The Smart Way To Do Passenger WiFi

We’ve all gotten quite used to high-speed internet, whether we’re at home watching Netflix or TikTok, at work…watching Netflix or TikTok, or on the move trying (and often failing) to watch Netflix or TikTok. And most of us know that when we’re at home or in the office using the internet, we’re probably using some sort of WiFi access point or hot spot, while when we’re mobile we’re probably going to be using our cellphones providing 4G/5G wireless internet access via your carrier. This usually works fine, and we usually don’t mind the performance hits we’ve grown accustomed to (videos freezing or stuttering, failed downloads, etc.) while appreciating the incredible convenience of accessing the internet through your smartphone.

Commuters and vacationers alike are coming to expect higher and more consistent bandwidths along with a truly stable internet connection that even 5G cellular service simply can’t provide. With all the well-deserved hype around the future potential of much-improved 5G performance relative to 4G, cellular phone service simply can’t provide the consistent bandwidth and connection reliability of the humble, old WiFi router with a backend that relies on a high-bandwidth, high-reliability wired connection.

This means that the mass transportation industry has had to scramble to ensure that their particular mode of transportation provides quality WiFi internet for their passengers. But, the final result is a win-win situation – with passengers very happy with their WiFi, and the business gets to attract new customers, improve customer satisfaction and make money advertising via their WiFi network.

Planes, Trains, and Automobiles?

More to the point – planes, trains, buses, subways, and cruise ships. These are some of the major modes of mass transportation that are trying very hard to provide high-quality WiFi service to their many passengers. But there are tough challenges with providing WiFi to passengers on the go. Without the luxury of a permanent wired connection, the industry is forced to rely primarily on over-the-air (e.g. wireless) transport to provide the backbone that connects their passengers to the internet.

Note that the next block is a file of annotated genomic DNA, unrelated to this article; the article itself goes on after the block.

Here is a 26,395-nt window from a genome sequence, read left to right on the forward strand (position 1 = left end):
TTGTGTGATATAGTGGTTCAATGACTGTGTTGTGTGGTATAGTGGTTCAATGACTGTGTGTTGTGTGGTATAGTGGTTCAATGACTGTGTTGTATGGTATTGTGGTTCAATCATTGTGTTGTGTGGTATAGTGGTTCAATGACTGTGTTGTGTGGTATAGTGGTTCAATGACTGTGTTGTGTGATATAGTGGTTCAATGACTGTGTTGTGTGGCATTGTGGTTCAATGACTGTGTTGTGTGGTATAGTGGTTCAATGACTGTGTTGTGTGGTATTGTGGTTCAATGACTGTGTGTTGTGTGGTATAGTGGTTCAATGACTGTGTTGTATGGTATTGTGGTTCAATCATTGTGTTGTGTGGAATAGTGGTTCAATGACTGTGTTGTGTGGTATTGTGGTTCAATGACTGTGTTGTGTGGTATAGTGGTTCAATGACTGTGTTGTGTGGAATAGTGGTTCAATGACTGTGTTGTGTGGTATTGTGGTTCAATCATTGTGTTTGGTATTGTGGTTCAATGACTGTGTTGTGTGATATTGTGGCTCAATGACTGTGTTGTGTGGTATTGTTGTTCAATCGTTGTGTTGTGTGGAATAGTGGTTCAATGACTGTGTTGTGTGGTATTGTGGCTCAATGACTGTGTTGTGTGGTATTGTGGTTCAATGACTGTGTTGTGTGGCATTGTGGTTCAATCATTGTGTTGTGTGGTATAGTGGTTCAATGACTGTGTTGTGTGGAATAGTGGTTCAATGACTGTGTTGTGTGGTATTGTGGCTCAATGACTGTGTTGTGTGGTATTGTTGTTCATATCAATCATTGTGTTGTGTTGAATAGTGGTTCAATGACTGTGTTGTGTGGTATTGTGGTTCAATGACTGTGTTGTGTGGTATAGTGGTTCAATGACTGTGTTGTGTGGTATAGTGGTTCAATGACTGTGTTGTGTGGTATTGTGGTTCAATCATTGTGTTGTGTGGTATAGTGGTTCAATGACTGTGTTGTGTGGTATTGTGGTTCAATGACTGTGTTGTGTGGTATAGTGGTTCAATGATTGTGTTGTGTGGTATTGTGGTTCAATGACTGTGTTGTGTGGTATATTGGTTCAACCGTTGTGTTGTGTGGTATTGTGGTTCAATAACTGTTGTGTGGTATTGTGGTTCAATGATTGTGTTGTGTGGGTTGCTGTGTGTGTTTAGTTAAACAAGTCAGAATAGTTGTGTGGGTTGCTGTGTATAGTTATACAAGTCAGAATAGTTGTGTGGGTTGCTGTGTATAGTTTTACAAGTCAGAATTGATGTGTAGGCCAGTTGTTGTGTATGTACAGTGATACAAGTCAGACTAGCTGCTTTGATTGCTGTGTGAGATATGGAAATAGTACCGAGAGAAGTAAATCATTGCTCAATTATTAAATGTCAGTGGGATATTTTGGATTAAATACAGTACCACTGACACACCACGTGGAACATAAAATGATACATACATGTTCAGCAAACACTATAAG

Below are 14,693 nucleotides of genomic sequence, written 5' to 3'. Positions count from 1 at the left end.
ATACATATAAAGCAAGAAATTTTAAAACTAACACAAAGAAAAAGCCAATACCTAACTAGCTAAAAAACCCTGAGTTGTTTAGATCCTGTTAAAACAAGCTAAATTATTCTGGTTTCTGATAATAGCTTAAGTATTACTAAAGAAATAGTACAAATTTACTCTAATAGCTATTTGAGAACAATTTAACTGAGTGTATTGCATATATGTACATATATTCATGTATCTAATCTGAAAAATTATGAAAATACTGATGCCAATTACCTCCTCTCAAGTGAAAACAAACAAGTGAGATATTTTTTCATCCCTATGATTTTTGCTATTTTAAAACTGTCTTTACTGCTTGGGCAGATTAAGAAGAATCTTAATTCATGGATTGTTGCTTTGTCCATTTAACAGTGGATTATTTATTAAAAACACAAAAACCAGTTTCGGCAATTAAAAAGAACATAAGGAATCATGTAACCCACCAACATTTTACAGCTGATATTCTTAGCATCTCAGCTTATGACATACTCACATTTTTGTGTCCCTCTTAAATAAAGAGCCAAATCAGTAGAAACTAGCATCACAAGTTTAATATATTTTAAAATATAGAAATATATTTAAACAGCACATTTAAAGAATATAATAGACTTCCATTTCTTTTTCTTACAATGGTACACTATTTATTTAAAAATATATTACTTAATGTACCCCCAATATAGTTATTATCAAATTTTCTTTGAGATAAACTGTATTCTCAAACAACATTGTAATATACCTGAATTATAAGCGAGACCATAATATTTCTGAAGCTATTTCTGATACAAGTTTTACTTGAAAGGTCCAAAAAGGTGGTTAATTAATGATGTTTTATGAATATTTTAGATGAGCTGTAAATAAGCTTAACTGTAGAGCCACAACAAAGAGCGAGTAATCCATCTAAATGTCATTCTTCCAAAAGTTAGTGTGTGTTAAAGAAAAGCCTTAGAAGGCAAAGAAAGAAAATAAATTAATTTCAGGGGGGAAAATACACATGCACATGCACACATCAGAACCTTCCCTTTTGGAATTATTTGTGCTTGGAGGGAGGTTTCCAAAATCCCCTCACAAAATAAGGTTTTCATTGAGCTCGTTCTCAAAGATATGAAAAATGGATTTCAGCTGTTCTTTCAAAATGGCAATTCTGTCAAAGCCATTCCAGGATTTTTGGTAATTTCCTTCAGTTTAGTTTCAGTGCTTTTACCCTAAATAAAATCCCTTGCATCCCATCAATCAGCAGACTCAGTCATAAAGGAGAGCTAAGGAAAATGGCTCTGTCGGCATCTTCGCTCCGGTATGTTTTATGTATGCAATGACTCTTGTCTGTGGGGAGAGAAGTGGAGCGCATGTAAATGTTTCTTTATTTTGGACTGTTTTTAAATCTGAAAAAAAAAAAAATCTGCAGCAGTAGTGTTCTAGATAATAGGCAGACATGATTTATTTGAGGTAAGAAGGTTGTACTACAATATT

Let’s think about the major forms of mass transportation and how they provide WiFi internet access. Then we’ll see what they all have in common and how they can provide better connectivity for their passengers regardless of if they are travelling via air, land, or sea.


Buses need an on-vehicle WiFi access point that provides internet access to their passengers. That WiFi access point would communicate with the internet via LTE/4G/5G cellular towers. The problem here is that as the bus travels around town, the cellular phone signal fluctuates greatly and performance issues are routine. Handoff between the cell towers occurs seamlessly in some cases (just like when you’re driving in your car) but the constantly fluctuating signals, due to everything from weather conditions, building locations, and overall network usage makes providing stable, high-bandwidth and high-reliability internet that relies on a single connection for its backhaul is very challenging.

Trains and Subways

Trains also rely primarily on cellular phone towers to provide internet access but trains have two additional challenges relative to buses. Firstly, they travel much faster and farther than buses, often travelling through multiple cities or metropolitan zones, sometimes even countries. This means they now have to coordinate using different cellular providers as they pass through coverage areas.